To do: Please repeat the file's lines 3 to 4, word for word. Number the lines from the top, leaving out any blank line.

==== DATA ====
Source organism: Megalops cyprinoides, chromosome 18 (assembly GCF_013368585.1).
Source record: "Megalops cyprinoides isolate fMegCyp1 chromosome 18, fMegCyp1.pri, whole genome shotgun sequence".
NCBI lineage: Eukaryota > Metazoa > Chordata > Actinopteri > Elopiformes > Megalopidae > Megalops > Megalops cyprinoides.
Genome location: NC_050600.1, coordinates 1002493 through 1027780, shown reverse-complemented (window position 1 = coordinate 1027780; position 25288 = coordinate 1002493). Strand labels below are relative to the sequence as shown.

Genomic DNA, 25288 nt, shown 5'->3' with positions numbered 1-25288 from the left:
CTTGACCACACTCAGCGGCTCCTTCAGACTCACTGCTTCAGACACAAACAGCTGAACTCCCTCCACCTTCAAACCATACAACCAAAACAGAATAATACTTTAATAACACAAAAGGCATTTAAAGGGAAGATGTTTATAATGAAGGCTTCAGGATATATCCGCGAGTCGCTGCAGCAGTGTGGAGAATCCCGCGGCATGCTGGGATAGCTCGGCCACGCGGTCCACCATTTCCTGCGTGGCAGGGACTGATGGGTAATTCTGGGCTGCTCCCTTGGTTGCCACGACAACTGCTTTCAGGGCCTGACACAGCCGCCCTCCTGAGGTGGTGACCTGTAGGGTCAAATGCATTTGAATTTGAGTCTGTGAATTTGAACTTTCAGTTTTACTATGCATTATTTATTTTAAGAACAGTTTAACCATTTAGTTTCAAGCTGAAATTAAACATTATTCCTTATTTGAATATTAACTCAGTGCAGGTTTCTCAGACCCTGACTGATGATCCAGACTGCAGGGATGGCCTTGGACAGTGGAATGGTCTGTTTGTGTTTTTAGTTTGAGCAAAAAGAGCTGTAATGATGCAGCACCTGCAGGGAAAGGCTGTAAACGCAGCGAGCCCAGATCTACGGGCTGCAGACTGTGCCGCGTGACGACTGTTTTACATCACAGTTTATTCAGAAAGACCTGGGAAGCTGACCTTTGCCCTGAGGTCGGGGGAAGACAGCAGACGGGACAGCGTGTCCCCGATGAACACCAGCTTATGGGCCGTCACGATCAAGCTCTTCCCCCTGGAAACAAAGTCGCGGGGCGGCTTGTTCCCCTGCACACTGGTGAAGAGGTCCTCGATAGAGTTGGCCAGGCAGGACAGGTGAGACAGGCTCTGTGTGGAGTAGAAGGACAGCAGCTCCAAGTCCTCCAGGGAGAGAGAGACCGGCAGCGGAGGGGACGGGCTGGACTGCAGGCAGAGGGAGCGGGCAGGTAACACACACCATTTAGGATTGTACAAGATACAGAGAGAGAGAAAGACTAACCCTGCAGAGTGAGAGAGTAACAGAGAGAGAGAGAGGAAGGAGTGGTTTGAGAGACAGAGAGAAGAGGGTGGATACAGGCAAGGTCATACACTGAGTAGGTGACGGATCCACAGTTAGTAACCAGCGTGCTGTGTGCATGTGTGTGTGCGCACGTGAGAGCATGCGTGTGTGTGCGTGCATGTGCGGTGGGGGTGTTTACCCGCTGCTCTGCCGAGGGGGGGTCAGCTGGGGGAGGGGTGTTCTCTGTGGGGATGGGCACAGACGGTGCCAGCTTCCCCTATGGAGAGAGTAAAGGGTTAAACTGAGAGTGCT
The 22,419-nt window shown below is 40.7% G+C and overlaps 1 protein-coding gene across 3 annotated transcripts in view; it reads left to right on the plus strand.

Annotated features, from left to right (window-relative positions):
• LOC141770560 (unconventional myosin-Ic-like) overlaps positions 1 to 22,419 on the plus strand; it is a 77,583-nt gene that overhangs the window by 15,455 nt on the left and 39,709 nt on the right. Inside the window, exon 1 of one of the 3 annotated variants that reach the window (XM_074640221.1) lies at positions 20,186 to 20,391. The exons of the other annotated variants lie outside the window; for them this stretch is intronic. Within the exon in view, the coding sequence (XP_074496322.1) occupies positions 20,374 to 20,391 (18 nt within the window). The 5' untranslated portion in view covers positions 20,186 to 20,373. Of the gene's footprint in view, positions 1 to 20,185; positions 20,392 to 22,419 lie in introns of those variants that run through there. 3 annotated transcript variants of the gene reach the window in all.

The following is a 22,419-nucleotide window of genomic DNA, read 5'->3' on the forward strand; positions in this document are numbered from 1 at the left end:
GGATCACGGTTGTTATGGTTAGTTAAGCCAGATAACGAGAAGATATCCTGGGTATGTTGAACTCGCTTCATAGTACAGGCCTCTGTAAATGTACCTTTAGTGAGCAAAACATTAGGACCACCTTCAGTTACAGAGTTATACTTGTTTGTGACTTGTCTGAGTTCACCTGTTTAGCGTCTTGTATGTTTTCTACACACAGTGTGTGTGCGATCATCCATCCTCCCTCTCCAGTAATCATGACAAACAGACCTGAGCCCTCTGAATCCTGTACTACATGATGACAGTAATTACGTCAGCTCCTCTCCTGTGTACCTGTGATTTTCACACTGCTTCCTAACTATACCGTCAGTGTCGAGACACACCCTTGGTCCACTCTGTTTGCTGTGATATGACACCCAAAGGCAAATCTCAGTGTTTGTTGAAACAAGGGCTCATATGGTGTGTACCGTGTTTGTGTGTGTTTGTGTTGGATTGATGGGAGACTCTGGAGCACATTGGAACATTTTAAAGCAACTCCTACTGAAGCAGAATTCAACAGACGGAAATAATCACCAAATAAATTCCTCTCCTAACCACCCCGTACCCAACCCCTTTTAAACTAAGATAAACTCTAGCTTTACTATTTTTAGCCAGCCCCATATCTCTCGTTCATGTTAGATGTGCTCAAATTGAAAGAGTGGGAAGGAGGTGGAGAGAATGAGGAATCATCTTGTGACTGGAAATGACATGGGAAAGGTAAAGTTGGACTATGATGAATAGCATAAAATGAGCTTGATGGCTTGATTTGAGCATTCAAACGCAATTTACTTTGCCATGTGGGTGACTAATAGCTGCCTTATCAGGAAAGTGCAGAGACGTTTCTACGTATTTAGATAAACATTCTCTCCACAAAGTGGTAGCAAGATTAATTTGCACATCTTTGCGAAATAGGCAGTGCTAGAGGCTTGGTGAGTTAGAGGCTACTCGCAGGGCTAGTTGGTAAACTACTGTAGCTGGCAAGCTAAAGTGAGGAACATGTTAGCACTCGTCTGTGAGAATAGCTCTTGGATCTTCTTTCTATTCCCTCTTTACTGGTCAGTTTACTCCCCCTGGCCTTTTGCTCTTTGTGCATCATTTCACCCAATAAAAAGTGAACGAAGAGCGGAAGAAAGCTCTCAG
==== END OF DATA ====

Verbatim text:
NCBI lineage: Eukaryota > Metazoa > Chordata > Actinopteri > Elopiformes > Megalopidae > Megalops > Megalops cyprinoides.
Genome location: NC_050600.1, coordinates 1002493 through 1027780, shown reverse-complemented (window position 1 = coordinate 1027780; position 25288 = coordinate 1002493). Strand labels below are relative to the sequence as shown.